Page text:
Source: Moving from Vision to Action: A Guide for Planning Community Change, © June 2002 MDC, Inc.

MDC, Inc., a private nonprofit focusing on expanding opportunity, reducing poverty, and building inclusive communities, created Moving from Vision to Action to meet the needs of the economically distressed communities with which it works. This process has since been tested and refined in communities across the United States, from Appalachia to Texas border communities, including 24 sites that participated in the Rural Community College Initiative (RCCI) demonstration funded by the Ford Foundation and designed and managed by MDC. Now a national program, RCCI uses college/community teams to development and implement strategic plans to improve the economic prospects of their people and communities.

Resources available from RCCI are: the step-by-step Moving from Vision to Action planning workbook, which includes a guide for gathering and analyzing data on community conditions; The Building Blocks of Community Development, an essay discussing MDC's approach to community development; and the RCCI toolkit, a collection of planning resources in print and video form tailored to college-led development efforts but profiling strategies that could inform any rural development effort.

Asset-Based Community Development
Asset-Based Community Development (ABCD) is a community-capacity-building process developed by John Kretzmann and John McKnight of Northwestern University in Chicago. ABCD embraces an asset orientation to community change and works toward whole community mobilization.

The ABCD emphasis on the assets of people, neighborhoods, and communities is distinctly different from the many community-development strategies that focus on the deficits of communities. Rather than continuing the traditional focus on the needs of individuals and communities, ABCD offers a new mindset that identifies the skills, talents, and capacities of individuals, associations, and organizations, and mobilizes these positive energies to improve communities. ABCD, with its capacity-oriented emphasis, is simply "seeing the glass as half full."

These elements do not presume to add up to a complete blueprint for community development. Rather, they are intended to identify some of the major challenges facing community builders, and to point toward the beginning of a path or process that would mobilize an entire community's assets around a vision and a plan. Such a path would cover the following elements/steps:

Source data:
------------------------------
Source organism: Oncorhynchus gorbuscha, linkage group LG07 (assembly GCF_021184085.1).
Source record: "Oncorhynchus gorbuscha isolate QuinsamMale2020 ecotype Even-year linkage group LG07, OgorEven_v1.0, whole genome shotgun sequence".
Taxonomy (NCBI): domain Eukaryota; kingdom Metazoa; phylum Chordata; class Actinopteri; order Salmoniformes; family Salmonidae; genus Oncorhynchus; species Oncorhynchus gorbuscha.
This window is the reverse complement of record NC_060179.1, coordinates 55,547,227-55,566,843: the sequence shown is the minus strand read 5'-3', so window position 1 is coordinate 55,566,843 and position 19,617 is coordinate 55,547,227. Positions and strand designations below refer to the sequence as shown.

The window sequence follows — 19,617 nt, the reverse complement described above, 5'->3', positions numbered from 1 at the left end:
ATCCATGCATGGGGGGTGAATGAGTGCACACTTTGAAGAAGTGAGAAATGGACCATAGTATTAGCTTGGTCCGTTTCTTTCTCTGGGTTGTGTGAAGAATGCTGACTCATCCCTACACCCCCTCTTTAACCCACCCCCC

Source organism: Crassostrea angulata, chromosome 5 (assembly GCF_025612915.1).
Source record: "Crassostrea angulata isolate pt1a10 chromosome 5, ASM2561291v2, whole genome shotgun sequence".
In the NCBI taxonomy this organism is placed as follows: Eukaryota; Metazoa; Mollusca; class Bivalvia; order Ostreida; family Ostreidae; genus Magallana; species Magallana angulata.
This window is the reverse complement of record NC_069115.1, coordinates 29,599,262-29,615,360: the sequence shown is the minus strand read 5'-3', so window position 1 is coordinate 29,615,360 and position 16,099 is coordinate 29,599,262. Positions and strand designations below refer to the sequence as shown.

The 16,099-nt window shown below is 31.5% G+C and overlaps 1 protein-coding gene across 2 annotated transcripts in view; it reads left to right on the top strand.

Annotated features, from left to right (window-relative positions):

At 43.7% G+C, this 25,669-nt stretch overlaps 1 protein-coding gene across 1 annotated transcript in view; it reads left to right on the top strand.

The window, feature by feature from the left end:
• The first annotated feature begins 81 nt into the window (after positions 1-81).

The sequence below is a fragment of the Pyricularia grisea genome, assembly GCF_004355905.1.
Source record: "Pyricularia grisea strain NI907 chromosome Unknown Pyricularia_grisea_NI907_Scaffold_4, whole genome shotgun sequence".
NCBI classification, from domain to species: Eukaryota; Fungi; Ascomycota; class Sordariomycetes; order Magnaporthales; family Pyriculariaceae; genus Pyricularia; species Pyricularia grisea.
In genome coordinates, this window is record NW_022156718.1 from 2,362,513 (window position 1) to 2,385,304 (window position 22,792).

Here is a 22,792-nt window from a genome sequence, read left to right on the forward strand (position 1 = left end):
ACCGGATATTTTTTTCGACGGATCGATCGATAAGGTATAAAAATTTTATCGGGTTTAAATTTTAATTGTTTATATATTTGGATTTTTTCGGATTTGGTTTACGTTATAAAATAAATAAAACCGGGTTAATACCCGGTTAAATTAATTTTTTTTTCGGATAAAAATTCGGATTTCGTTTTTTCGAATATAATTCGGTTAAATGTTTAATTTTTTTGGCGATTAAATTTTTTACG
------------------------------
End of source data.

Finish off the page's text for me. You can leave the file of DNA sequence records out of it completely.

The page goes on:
1. Mapping completely (household by household, block by block) the capacities and assets of individuals, citizens' associations, and local institutions.
  2. Building relationships among local assets for mutually beneficial problem solving within the community.
  3. Mobilizing the community's assets fully for economic development and information-sharing purposes.
  4. Convening as broadly representative a group as possible for the purposes of building a community vision and plan.
  5. Leveraging activities, investments, and resources from outside the community to support asset-based, locally defined development.

Although Kretzmann and McKnight's original research and work focused on community problem solving in urban neighborhoods, subsequent work has shown how the ABCD approach has been effectively used in rural areas. More information is available at the Asset-Based Community Development Institute Web site. This site offers information about ABCD publications, training opportunities, asset-mapping tools, and a variety of other resources.

A full description of the ABCD approach can be found in Building Communities from the Inside Out: A Path Toward Finding and Mobilizing a Community's Assets, published by the Northwestern University Institute for Policy Research in 1993.